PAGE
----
The imputation system allows Australian and New Zealand corporate tax entities who pay Australian tax to pass on to their Australian members a credit for Australian income tax paid on profits, when distributing those profits. This prevents double taxation, that is, the taxation of company profits when earned by a company, and again when a shareholder receives a dividend.

A franking account is a record kept of tax paid which a franking entity can pass on to its members as a franking credit attached to a distribution. The franking account records franking credits and franking debits. In general terms, a credit occurs when tax is paid, and a debit occurs when a distribution is franked. It is necessary for each corporate entity to have a franking account. Typically a franking credit occurs if the entity pays income tax or receives a franking distribution. Therefore, a franking debit would arise when the entity pays a franked distribution or receives a refund of income tax it has paid.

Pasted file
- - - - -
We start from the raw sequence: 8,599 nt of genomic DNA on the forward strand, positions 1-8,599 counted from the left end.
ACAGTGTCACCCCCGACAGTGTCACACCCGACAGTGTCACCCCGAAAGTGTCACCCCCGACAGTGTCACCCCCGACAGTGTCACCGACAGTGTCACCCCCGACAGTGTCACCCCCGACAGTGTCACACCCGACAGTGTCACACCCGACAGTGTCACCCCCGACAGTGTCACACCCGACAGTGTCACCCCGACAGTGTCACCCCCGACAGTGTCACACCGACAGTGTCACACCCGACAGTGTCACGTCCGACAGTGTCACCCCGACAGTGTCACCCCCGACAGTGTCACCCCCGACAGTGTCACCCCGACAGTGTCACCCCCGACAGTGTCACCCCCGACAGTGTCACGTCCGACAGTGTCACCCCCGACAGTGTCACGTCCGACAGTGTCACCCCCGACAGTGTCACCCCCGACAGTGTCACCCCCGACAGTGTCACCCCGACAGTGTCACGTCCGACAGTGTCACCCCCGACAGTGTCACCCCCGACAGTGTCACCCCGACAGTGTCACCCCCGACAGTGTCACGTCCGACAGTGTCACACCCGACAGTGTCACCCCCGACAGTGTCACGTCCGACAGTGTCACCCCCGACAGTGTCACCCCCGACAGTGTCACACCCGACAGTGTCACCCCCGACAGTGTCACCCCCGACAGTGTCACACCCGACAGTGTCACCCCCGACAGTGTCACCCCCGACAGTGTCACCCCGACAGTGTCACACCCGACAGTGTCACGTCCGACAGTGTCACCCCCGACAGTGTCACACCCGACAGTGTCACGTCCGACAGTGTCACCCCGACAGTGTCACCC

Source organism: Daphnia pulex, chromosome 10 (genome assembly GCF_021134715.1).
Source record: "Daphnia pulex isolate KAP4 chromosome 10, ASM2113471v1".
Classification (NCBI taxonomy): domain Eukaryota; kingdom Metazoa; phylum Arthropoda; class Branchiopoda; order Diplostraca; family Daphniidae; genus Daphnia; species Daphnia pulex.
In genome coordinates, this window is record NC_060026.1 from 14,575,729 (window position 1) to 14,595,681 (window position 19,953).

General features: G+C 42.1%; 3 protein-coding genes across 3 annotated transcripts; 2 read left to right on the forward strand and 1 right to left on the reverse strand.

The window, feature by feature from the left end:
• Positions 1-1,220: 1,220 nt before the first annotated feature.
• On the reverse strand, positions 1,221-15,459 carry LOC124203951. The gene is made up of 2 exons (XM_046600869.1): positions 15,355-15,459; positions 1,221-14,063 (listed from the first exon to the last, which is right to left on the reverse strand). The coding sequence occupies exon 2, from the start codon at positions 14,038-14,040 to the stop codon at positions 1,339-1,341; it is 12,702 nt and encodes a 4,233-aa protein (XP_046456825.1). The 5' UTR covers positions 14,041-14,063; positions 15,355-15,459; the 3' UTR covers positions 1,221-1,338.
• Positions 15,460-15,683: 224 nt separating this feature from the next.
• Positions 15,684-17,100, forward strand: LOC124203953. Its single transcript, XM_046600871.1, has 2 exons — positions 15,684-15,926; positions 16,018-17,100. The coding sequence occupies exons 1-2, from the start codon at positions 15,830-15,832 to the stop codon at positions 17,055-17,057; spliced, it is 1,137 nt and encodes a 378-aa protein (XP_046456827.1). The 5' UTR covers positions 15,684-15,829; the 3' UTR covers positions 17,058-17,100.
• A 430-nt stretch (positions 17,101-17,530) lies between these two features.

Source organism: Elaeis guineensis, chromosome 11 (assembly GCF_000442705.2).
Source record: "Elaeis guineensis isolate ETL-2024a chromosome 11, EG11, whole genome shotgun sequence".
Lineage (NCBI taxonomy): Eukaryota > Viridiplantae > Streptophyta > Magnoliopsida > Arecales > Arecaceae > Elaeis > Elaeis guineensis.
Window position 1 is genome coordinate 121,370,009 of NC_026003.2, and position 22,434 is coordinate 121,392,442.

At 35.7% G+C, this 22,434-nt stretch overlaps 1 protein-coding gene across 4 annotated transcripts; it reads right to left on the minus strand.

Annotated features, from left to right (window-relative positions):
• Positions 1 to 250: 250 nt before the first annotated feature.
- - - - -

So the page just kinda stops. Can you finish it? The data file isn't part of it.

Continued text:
Franking means marking distributions as carrying franking credits that can be passed (imputed) to members. When an entity distributes profits to its members, it has the option of passing to those members credits for income tax paid by the entity. This is known as ‘franking the distribution’.

A distribution may be received by the member, or indirectly through their partnership or trust. Where a distribution is received, the member includes both the distribution and any franking credit in their assessable income. The member is then entitled to a tax offset equal to the franking credit. A refund of excess franking credits is available to resident individuals, superannuation funds and other elibile entities where the amount of franking credit they receive has exceeded their standard tax liability.

The Trans-Tasman imputation reform allows a New Zealand entitiy to choose to enter the imputation system. This allowss the New Zealand company to maintain an Australian franking account and pay dividends franked with Australian franking credits. Reciprocal rules have been introduced by the New Zealand government to allow an Australian company to elect into the New Zealand rules.